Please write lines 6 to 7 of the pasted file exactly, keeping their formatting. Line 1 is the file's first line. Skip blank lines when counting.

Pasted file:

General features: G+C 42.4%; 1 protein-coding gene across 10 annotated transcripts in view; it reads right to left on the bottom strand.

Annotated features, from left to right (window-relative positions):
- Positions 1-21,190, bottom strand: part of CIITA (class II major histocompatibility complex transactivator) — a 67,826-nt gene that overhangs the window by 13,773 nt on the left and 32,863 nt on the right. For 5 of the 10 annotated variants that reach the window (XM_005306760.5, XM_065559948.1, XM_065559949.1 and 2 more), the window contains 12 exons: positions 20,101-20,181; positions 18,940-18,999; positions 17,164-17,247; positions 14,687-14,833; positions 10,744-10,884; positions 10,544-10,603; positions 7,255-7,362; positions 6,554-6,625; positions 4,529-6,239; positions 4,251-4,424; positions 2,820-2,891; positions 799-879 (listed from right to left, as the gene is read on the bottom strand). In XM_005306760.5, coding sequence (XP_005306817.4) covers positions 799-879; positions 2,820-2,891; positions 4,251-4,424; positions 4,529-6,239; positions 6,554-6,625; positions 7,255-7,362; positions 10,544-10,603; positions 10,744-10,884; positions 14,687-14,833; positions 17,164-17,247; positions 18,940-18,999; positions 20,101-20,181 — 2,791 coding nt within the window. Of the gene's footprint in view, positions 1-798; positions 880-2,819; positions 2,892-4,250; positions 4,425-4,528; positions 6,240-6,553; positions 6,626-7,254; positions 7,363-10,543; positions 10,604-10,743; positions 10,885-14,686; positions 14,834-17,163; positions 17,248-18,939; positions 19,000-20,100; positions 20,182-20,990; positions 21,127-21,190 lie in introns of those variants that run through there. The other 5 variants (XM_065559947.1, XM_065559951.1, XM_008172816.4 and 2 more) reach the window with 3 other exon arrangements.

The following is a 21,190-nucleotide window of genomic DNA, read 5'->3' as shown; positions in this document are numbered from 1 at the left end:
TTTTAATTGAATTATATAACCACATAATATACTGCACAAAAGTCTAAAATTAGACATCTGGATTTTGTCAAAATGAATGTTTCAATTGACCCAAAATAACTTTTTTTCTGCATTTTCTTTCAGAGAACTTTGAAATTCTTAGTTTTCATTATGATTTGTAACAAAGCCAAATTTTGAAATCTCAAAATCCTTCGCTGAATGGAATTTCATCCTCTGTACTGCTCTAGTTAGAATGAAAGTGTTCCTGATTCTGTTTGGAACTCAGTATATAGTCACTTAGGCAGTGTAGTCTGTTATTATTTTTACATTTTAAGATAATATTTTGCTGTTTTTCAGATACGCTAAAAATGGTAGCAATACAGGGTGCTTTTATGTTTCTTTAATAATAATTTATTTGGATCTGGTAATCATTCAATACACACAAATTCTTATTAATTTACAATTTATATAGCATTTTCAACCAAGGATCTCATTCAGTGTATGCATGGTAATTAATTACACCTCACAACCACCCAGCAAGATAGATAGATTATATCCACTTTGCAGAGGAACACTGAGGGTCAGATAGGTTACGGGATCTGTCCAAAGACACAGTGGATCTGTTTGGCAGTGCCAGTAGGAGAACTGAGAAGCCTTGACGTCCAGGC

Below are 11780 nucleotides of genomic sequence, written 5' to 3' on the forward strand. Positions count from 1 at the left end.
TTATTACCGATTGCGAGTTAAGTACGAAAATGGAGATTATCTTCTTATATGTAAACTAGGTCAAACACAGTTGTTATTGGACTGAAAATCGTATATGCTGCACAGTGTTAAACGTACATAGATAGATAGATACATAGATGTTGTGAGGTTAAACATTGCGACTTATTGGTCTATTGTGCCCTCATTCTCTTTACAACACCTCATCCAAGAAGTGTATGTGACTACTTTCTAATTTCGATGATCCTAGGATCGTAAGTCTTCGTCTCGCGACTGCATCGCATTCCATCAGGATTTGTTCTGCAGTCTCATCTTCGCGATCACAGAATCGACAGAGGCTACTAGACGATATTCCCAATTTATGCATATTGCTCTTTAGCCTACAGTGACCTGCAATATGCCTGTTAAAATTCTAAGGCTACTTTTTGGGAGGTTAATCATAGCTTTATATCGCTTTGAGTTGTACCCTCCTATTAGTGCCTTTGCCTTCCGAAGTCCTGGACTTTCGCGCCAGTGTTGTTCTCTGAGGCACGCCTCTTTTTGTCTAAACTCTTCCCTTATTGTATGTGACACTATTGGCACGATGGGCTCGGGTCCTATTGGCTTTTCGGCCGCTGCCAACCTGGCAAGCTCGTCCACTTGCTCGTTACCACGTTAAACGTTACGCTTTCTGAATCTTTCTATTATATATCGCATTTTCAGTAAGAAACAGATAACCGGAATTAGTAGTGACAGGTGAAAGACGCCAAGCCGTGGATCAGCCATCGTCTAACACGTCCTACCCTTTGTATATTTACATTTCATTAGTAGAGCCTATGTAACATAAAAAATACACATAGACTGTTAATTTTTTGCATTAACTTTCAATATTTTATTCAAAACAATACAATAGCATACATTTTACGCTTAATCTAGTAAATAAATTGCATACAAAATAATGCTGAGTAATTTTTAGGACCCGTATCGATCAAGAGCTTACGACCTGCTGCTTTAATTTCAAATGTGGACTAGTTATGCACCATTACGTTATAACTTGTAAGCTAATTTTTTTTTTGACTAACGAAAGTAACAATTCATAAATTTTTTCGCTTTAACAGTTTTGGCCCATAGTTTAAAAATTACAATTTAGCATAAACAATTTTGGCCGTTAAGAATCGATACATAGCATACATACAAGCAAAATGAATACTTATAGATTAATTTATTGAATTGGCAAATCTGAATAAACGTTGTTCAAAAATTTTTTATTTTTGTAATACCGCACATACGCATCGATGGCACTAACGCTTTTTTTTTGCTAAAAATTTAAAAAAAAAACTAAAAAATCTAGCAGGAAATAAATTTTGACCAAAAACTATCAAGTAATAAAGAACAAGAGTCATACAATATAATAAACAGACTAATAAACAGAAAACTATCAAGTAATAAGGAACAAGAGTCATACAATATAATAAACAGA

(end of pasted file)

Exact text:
Below are 11780 nucleotides of genomic sequence, written 5' to 3' on the forward strand. Positions count from 1 at the left end.
TTATTACCGATTGCGAGTTAAGTACGAAAATGGAGATTATCTTCTTATATGTAAACTAGGTCAAACACAGTTGTTATTGGACTGAAAATCGTATATGCTGCACAGTGTTAAACGTACATAGATAGATAGATACATAGATGTTGTGAGGTTAAACATTGCGACTTATTGGTCTATTGTGCCCTCATTCTCTTTACAACACCTCATCCAAGAAGTGTATGTGACTACTTTCTAATTTCGATGATCCTAGGATCGTAAGTCTTCGTCTCGCGACTGCATCGCATTCCATCAGGATTTGTTCTGCAGTCTCATCTTCGCGATCACAGAATCGACAGAGGCTACTAGACGATATTCCCAATTTATGCATATTGCTCTTTAGCCTACAGTGACCTGCAATATGCCTGTTAAAATTCTAAGGCTACTTTTTGGGAGGTTAATCATAGCTTTATATCGCTTTGAGTTGTACCCTCCTATTAGTGCCTTTGCCTTCCGAAGTCCTGGACTTTCGCGCCAGTGTTGTTCTCTGAGGCACGCCTCTTTTTGTCTAAACTCTTCCCTTATTGTATGTGACACTATTGGCACGATGGGCTCGGGTCCTATTGGCTTTTCGGCCGCTGCCAACCTGGCAAGCTCGTCCACTTGCTCGTTACCACGTTAAACGTTACGCTTTCTGAATCTTTCTATTATATATCGCATTTTCAGTAAGAAACAGATAACCGGAATTAGTAGTGACAGGTGAAAGACGCCAAGCCGTGGATCAGCCATCGTCTAACACGTCCTACCCTTTGTATATTTACATTTCATTAGTAGAGCCTATGTAACATAAAAAATACACATAGACTGTTAATTTTTTGCATTAACTTTCAATATTTTATTCAAAACAATACAATAGCATACATTTTACGCTTAATCTAGTAAATAAATTGCATACAAAATAATGCTGAGTAATTTTTAGGACCCGTATCGATCAAGAGCTTACGACCTGCTGCTTTAATTTCAAATGTGGACTAGTTATGCACCATTACGTTATAACTTGTAAGCTAATTTTTTTTTTGACTAACGAAAGTAACAATTCATAAATTTTTTCGCTTTAACAGTTTTGGCCCATAGTTTAAAAATTACAATTTAGCATAAACAATTTTGGCCGTTAAGAATCGATACATAGCATACATACAAGCAAAATGAATACTTATAGATTAATTTATTGAATTGGCAAATCTGAATAAACGTTGTTCAAAAATTTTTTATTTTTGTAATACCGCACATACGCATCGATGGCACTAACGCTTTTTTTTTGCTAAAAATTTAAAAAAAAAACTAAAAAATCTAGCAGGAAATAAATTTTGACCAAAAACTATCAAGTAATAAAGAACAAGAGTCATACAATATAATAAACAGACTAATAAACAGAAAACTATCAAGTAATAAGGAACAAGAGTCATACAATATAATAAACAGA